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Buyers Guide: Small Trucks on the Cheap

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Justin Pritchard
A look at popular used small trucks you can pick up on the cheap
Few Canadians can debate the wholesome functionality, usefulness, and handiness of small-truck ownership.

Whether you’re renovating, getting into a new adventure sport or planning on numerous yard-related projects in the upcoming year, the used truck marketplace has you covered with affordable models that offer relatively decent fuel consumption and top-notch levels of payload and capability to get the job done. Heck, chances are you’ll find new uses for your new-to-you little pickup every week you own it.

If you haven’t got a mobile home or numerous skids of roofing shingles to haul around at any given time, the following small-pickup models might be on your radar. Most can be had affordably, and most should offer solid reliability if they pass a few mandatory checks.

Here’s a look at what owners like about their small trucks, and what they say you should be on the lookout for.

2005 to 2011 Dodge Dakota
The Draw: Dakota’s two-and-a-half decade run came to a halt in 2011 because of declining small-truck sales -- though the market is full of used examples for shoppers after performance and style. Owners of this-generation Dakota typically rate power, ride quality, a solid driving feel, capability, and cabin spaciousness highly. Models with the V8 engine are said to be plenty powerful and responsive in all situations.

Look for up to 310 horsepower from the 4.7L V8, with a 3.7L V6 as standard. If you’re after a newer small truck with a V8, this is one of your only options. Look for a 2007 or older model if you’re after a 6-speed stick, and shop a 2007 or newer model for more V8 power, a more refined cabin, and more features.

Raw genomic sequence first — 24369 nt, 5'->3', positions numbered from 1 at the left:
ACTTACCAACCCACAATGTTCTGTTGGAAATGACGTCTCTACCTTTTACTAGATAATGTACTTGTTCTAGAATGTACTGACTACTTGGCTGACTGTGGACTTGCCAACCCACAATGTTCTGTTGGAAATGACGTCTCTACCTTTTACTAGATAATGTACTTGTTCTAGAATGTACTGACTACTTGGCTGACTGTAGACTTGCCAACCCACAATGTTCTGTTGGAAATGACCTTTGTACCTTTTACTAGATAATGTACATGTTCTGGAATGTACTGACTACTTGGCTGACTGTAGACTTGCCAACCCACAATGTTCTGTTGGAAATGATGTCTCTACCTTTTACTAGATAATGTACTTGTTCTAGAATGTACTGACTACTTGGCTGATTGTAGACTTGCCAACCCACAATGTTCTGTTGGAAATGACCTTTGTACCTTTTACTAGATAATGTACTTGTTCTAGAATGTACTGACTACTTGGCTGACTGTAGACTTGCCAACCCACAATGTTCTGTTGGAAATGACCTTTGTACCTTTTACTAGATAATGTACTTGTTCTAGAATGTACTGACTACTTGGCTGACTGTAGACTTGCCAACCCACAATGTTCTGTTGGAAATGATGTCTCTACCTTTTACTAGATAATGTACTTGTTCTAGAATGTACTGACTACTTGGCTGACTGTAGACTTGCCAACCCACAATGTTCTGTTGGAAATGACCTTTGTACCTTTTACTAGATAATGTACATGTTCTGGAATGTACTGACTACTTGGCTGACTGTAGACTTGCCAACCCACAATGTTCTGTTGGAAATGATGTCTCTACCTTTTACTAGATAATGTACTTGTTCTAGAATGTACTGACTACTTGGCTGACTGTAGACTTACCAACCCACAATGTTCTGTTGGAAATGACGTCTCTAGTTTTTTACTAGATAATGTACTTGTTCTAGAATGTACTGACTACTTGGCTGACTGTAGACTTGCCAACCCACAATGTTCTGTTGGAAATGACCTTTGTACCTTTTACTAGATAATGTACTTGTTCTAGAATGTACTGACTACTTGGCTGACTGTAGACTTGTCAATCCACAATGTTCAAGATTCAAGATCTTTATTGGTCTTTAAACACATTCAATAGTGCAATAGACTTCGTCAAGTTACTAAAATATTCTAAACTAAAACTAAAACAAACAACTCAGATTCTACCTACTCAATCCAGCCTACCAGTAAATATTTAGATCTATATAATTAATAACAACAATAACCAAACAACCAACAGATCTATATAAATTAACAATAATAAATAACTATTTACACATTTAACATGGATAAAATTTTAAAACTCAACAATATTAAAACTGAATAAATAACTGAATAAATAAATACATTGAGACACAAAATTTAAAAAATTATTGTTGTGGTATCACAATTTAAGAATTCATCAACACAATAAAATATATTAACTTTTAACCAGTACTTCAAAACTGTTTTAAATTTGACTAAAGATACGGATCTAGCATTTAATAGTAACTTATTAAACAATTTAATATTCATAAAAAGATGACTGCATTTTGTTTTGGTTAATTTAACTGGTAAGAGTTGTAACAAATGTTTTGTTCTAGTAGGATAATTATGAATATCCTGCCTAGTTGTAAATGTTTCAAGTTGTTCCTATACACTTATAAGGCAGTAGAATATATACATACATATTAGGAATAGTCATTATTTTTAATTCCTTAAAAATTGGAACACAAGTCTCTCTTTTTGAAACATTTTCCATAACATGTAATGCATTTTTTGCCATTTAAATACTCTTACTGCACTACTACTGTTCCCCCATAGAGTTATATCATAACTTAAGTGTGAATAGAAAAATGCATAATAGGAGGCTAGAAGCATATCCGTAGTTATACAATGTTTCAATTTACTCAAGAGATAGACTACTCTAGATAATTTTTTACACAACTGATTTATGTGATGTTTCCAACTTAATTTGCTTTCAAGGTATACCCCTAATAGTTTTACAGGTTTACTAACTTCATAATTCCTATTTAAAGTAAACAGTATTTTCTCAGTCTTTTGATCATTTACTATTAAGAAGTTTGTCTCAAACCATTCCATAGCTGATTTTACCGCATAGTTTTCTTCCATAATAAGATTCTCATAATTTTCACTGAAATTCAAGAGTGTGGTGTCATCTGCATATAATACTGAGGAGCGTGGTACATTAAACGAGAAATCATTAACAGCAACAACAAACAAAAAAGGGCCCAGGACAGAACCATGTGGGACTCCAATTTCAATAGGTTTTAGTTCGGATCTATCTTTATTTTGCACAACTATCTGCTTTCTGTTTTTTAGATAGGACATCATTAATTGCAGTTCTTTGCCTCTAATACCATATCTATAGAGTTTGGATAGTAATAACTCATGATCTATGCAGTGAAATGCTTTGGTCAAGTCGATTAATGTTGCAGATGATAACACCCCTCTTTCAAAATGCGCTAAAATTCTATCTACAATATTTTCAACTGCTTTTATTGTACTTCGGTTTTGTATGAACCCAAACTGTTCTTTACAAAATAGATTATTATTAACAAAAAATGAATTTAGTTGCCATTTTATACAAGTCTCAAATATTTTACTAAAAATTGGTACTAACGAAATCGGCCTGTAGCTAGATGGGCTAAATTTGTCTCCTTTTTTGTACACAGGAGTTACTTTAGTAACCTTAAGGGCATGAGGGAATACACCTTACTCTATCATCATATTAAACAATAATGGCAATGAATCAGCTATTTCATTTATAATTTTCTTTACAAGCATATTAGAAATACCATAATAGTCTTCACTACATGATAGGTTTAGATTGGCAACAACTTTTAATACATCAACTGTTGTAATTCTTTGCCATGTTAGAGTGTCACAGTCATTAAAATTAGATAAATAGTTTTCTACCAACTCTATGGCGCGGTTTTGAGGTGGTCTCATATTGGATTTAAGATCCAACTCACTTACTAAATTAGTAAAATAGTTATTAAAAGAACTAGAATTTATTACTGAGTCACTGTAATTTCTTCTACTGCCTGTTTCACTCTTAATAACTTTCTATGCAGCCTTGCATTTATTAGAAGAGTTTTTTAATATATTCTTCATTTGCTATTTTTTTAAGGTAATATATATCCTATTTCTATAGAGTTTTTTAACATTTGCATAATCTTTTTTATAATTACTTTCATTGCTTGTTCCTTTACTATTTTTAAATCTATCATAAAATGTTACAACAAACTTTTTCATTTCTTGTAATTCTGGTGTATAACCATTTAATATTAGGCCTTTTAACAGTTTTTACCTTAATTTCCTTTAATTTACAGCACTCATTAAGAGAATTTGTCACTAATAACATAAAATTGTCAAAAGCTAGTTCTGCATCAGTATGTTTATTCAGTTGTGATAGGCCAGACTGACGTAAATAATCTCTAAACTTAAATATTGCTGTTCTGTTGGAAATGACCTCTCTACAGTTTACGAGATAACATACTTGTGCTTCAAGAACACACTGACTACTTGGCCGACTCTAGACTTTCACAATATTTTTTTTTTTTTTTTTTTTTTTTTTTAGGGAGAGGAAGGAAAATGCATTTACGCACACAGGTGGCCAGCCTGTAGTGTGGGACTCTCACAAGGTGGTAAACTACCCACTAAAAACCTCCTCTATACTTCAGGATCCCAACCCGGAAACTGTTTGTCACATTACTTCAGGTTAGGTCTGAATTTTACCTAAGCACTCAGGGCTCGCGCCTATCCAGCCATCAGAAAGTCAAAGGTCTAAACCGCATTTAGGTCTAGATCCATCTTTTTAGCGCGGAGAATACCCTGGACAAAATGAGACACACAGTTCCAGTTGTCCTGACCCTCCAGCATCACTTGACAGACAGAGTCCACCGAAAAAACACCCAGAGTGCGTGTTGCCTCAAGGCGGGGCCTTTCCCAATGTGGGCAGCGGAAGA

Dodge Dakota 2008
Dodge Dakota 2008 (Photo: Dodge)

The Checks: Online, owners have complained about less-than-durable front-end construction, so have a good “listen” for signs of popping or clunking as you drive over rough roads and bumps, and “feel” the front-end for signs of slop. A mechanic should check the Dakota’s suspension for maximum confidence, having a look at the transmission, transfer case and differential for signs of fluid leakage while it’s in the air.

Ensure the transmission shifts smoothly, noting any hesitation, “slipping” or “banging” sensations while the transmission shifts at light, moderate, and full throttle. Drivers should also “feel” for a vibration at highway speeds, which could indicate a transmission problem. The transmission should shift cleanly and smoothly in all situations.

Note that hesitation or a rough idle from either engine could indicate a sensor or electronic problem with the engine control unit. Confirm that all stereo speakers are working properly, and be sure there is no sign of moisture in the Dakota’s carpeting, which could be the result of a bad window or sunroof seal.

2010 Dodge Dakota
2010 Dodge Dakota (Photo: Dodge)

Justin Pritchard
Justin Pritchard
Automotive expert